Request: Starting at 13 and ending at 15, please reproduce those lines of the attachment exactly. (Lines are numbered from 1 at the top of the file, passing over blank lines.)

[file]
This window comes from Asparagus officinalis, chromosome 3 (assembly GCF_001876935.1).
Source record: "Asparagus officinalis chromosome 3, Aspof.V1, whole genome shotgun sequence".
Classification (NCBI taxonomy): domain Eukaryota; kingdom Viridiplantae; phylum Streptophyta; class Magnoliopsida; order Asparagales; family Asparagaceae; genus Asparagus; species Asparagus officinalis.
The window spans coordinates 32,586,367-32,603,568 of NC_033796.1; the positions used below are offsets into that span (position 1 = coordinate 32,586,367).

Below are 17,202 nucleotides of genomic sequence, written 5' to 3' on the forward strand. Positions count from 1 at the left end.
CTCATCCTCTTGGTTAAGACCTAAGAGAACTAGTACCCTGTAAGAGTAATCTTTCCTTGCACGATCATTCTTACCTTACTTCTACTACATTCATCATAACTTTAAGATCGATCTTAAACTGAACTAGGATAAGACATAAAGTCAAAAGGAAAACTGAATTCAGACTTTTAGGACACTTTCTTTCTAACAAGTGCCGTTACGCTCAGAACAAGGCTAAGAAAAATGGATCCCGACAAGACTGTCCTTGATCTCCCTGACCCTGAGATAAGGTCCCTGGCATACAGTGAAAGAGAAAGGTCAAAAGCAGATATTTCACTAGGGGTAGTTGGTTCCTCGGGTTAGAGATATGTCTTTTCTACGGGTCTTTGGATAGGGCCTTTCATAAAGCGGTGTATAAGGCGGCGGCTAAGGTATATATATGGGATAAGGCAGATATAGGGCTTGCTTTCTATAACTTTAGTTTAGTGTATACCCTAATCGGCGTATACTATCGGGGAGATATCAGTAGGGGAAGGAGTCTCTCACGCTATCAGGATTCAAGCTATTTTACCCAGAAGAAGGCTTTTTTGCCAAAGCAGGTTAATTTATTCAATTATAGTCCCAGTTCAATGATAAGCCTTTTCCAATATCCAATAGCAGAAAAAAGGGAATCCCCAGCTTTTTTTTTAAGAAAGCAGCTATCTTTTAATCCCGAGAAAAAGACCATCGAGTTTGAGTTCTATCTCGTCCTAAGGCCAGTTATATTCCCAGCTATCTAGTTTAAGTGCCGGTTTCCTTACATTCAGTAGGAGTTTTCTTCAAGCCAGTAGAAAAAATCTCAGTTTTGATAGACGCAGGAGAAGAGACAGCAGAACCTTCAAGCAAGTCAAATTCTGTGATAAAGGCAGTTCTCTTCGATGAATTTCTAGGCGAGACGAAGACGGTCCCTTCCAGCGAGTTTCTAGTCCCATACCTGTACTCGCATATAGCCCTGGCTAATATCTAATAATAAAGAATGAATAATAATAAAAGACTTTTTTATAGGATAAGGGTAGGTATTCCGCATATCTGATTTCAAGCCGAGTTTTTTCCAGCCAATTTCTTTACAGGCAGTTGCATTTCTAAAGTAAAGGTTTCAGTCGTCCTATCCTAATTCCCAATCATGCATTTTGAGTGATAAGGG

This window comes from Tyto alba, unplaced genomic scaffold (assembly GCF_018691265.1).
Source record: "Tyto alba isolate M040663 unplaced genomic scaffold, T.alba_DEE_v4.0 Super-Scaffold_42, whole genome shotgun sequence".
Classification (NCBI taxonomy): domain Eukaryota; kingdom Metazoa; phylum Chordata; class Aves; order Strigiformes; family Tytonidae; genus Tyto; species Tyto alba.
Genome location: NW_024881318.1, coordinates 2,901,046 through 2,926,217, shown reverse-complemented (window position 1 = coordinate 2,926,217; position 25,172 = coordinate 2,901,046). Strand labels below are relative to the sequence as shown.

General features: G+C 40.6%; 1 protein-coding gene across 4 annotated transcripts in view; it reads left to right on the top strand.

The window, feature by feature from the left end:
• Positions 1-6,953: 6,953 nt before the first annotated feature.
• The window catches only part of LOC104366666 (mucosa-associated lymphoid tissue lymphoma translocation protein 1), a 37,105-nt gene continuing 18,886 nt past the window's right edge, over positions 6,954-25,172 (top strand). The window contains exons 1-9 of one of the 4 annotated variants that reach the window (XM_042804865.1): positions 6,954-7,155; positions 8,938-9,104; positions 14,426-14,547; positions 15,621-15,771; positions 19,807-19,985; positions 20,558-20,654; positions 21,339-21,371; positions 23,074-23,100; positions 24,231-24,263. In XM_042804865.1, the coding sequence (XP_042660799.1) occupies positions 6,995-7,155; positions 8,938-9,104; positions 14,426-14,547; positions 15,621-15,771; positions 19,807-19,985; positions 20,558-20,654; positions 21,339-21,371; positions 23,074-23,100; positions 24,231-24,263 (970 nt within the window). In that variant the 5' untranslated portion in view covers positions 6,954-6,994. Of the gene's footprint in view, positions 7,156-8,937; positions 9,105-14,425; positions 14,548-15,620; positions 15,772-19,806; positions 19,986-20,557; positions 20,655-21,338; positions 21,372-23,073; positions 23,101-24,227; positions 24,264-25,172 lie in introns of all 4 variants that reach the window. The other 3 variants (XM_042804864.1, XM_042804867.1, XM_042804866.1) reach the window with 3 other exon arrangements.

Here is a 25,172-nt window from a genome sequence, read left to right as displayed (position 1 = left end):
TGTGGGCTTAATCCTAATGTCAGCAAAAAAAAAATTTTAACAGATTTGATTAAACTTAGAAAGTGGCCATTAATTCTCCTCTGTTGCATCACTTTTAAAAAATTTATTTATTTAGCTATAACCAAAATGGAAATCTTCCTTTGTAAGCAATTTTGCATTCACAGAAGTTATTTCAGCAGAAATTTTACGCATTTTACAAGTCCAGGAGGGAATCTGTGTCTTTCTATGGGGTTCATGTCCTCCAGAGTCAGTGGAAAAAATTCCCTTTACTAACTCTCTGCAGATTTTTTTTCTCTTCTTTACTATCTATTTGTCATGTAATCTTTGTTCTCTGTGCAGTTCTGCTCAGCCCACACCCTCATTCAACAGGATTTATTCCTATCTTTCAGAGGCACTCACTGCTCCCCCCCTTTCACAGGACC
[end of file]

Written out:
• Positions 1-6,953: 6,953 nt before the first annotated feature.
• The window catches only part of LOC104366666 (mucosa-associated lymphoid tissue lymphoma translocation protein 1), a 37,105-nt gene continuing 18,886 nt past the window's right edge, over positions 6,954-25,172 (top strand). The window contains exons 1-9 of one of the 4 annotated variants that reach the window (XM_042804865.1): positions 6,954-7,155; positions 8,938-9,104; positions 14,426-14,547; positions 15,621-15,771; positions 19,807-19,985; positions 20,558-20,654; positions 21,339-21,371; positions 23,074-23,100; positions 24,231-24,263. In XM_042804865.1, the coding sequence (XP_042660799.1) occupies positions 6,995-7,155; positions 8,938-9,104; positions 14,426-14,547; positions 15,621-15,771; positions 19,807-19,985; positions 20,558-20,654; positions 21,339-21,371; positions 23,074-23,100; positions 24,231-24,263 (970 nt within the window). In that variant the 5' untranslated portion in view covers positions 6,954-6,994. Of the gene's footprint in view, positions 7,156-8,937; positions 9,105-14,425; positions 14,548-15,620; positions 15,772-19,806; positions 19,986-20,557; positions 20,655-21,338; positions 21,372-23,073; positions 23,101-24,227; positions 24,264-25,172 lie in introns of all 4 variants that reach the window. The other 3 variants (XM_042804864.1, XM_042804867.1, XM_042804866.1) reach the window with 3 other exon arrangements.

Here is a 25,172-nt window from a genome sequence, read left to right as displayed (position 1 = left end):